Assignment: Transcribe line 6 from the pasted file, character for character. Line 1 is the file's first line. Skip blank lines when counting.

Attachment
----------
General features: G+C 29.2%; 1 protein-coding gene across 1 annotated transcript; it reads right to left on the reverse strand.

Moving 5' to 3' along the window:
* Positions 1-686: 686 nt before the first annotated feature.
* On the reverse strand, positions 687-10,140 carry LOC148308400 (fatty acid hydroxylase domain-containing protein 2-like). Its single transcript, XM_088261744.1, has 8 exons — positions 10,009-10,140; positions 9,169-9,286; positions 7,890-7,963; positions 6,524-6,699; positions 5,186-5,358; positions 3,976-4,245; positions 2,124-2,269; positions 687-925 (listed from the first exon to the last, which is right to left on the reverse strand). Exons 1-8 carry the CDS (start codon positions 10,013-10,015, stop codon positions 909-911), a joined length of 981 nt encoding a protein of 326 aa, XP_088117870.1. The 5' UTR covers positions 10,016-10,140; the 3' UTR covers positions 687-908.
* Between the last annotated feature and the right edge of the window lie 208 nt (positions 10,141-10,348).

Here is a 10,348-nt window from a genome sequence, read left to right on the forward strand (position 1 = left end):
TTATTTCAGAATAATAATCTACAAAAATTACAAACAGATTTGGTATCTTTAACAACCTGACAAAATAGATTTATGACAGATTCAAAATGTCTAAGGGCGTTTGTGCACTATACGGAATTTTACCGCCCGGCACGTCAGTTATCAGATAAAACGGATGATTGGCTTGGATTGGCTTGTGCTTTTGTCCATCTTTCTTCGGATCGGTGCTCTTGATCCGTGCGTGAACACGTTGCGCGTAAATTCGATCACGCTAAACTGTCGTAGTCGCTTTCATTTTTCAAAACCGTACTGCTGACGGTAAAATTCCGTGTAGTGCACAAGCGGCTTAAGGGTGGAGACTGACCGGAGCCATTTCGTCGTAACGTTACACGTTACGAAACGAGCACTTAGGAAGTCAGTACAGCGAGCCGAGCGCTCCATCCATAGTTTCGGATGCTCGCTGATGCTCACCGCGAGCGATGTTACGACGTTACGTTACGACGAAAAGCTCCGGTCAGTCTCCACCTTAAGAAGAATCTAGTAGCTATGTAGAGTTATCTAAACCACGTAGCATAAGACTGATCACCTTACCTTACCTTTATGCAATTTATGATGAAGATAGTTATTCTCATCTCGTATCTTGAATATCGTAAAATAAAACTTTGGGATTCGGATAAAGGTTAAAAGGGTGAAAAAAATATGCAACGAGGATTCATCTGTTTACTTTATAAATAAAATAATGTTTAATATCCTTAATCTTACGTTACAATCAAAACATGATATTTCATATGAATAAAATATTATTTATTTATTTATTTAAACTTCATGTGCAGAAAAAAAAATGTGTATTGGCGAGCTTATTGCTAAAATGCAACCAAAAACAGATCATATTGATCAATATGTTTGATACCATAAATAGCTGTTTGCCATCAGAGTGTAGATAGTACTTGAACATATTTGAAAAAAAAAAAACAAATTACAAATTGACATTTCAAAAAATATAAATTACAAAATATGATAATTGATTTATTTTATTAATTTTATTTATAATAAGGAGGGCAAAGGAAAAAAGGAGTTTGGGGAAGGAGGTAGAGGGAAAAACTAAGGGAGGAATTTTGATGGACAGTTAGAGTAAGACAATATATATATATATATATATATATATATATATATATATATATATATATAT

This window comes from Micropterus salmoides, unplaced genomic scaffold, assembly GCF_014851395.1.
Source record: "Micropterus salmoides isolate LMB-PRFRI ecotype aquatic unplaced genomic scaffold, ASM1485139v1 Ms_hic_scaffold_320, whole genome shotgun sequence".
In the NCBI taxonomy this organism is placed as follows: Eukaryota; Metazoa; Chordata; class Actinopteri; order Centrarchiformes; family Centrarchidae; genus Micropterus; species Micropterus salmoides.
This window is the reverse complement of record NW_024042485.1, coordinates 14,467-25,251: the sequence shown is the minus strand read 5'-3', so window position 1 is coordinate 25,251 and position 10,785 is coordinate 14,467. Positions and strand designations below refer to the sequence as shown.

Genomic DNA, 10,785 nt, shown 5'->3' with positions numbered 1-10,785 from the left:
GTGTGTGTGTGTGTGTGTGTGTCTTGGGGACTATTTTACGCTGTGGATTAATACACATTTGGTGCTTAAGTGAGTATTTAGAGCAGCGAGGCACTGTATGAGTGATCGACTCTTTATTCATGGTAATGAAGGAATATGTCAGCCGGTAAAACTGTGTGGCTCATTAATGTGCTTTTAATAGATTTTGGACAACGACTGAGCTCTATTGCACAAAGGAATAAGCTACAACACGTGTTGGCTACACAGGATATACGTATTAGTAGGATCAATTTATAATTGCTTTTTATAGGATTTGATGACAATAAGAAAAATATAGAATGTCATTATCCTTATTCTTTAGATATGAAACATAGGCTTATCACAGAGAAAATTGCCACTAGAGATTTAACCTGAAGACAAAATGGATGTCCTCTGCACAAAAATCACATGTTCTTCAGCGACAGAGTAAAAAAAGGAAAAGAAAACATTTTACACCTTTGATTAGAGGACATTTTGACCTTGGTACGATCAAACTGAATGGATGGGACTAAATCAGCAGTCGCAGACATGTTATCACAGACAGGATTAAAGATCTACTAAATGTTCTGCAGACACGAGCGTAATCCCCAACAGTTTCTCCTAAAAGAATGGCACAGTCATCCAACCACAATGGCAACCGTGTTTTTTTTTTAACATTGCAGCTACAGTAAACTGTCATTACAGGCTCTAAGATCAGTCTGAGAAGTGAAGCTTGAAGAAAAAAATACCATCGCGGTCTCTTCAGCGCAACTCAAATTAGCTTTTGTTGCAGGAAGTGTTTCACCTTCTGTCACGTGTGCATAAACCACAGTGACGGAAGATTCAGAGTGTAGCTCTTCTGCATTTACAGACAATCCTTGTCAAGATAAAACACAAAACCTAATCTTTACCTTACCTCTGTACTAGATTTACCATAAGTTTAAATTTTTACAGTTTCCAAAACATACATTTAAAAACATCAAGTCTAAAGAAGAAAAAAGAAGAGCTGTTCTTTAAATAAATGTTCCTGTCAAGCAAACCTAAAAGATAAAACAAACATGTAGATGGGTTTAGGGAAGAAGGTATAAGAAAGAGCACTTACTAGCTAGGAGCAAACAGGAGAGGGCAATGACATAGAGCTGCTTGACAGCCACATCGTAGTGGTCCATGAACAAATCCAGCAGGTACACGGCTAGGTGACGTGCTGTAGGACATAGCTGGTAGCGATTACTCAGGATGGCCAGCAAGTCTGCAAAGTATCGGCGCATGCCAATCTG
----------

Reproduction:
Here is a 10,348-nt window from a genome sequence, read left to right on the forward strand (position 1 = left end):